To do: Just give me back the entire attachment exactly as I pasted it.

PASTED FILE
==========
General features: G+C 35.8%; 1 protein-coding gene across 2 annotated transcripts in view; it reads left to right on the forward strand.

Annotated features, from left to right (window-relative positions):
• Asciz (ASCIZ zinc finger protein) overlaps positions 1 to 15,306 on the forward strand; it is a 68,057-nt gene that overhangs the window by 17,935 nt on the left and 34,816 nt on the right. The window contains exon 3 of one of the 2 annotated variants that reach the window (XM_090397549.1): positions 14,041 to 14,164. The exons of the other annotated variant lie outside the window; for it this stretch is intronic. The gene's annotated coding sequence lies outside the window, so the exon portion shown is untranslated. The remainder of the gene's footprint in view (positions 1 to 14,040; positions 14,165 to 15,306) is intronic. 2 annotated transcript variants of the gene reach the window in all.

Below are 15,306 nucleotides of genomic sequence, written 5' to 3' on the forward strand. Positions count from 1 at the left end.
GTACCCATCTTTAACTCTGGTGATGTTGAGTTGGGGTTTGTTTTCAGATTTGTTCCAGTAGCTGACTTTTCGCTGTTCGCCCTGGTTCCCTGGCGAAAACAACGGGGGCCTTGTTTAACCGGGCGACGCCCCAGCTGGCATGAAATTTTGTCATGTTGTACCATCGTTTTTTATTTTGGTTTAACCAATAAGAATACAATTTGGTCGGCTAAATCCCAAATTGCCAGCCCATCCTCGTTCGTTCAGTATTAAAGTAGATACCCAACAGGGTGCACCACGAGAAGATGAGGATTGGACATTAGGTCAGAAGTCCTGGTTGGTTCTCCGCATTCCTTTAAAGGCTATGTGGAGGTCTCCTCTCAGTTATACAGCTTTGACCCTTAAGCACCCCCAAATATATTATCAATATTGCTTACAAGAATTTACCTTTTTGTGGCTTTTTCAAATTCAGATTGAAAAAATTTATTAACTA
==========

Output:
General features: G+C 35.8%; 1 protein-coding gene across 2 annotated transcripts in view; it reads left to right on the forward strand.

Annotated features, from left to right (window-relative positions):
• Asciz (ASCIZ zinc finger protein) overlaps positions 1 to 15,306 on the forward strand; it is a 68,057-nt gene that overhangs the window by 17,935 nt on the left and 34,816 nt on the right. The window contains exon 3 of one of the 2 annotated variants that reach the window (XM_090397549.1): positions 14,041 to 14,164. The exons of the other annotated variant lie outside the window; for it this stretch is intronic. The gene's annotated coding sequence lies outside the window, so the exon portion shown is untranslated. The remainder of the gene's footprint in view (positions 1 to 14,040; positions 14,165 to 15,306) is intronic. 2 annotated transcript variants of the gene reach the window in all.

Below are 15,306 nucleotides of genomic sequence, written 5' to 3' on the forward strand. Positions count from 1 at the left end.
GTACCCATCTTTAACTCTGGTGATGTTGAGTTGGGGTTTGTTTTCAGATTTGTTCCAGTAGCTGACTTTTCGCTGTTCGCCCTGGTTCCCTGGCGAAAACAACGGGGGCCTTGTTTAACCGGGCGACGCCCCAGCTGGCATGAAATTTTGTCATGTTGTACCATCGTTTTTTATTTTGGTTTAACCAATAAGAATACAATTTGGTCGGCTAAATCCCAAATTGCCAGCCCATCCTCGTTCGTTCAGTATTAAAGTAGATACCCAACAGGGTGCACCACGAGAAGATGAGGATTGGACATTAGGTCAGAAGTCCTGGTTGGTTCTCCGCATTCCTTTAAAGGCTATGTGGAGGTCTCCTCTCAGTTATACAGCTTTGACCCTTAAGCACCCCCAAATATATTATCAATATTGCTTACAAGAATTTACCTTTTTGTGGCTTTTTCAAATTCAGATTGAAAAAATTTATTAACTA